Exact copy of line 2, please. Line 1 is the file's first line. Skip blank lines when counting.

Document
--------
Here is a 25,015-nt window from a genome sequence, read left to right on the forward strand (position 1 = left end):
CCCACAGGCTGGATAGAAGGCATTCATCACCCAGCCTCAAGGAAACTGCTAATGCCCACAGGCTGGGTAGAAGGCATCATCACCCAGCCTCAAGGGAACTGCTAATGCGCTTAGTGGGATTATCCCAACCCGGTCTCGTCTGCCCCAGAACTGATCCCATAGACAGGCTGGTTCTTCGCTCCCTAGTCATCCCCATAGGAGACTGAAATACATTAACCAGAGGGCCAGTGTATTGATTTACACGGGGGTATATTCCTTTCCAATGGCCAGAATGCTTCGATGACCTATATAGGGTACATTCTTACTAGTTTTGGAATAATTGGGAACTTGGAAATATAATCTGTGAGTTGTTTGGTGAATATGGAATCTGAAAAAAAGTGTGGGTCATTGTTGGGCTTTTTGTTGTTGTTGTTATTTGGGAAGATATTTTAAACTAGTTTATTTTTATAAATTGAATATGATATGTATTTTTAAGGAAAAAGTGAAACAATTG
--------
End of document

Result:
CCCACAGGCTGGATAGAAGGCATTCATCACCCAGCCTCAAGGAAACTGCTAATGCCCACAGGCTGGGTAGAAGGCATCATCACCCAGCCTCAAGGGAACTGCTAATGCGCTTAGTGGGATTATCCCAACCCGGTCTCGTCTGCCCCAGAACTGATCCCATAGACAGGCTGGTTCTTCGCTCCCTAGTCATCCCCATAGGAGACTGAAATACATTAACCAGAGGGCCAGTGTATTGATTTACACGGGGGTATATTCCTTTCCAATGGCCAGAATGCTTCGATGACCTATATAGGGTACATTCTTACTAGTTTTGGAATAATTGGGAACTTGGAAATATAATCTGTGAGTTGTTTGGTGAATATGGAATCTGAAAAAAAGTGTGGGTCATTGTTGGGCTTTTTGTTGTTGTTGTTATTTGGGAAGATATTTTAAACTAGTTTATTTTTATAAATTGAATATGATATGTATTTTTAAGGAAAAAGTGAAACAATTG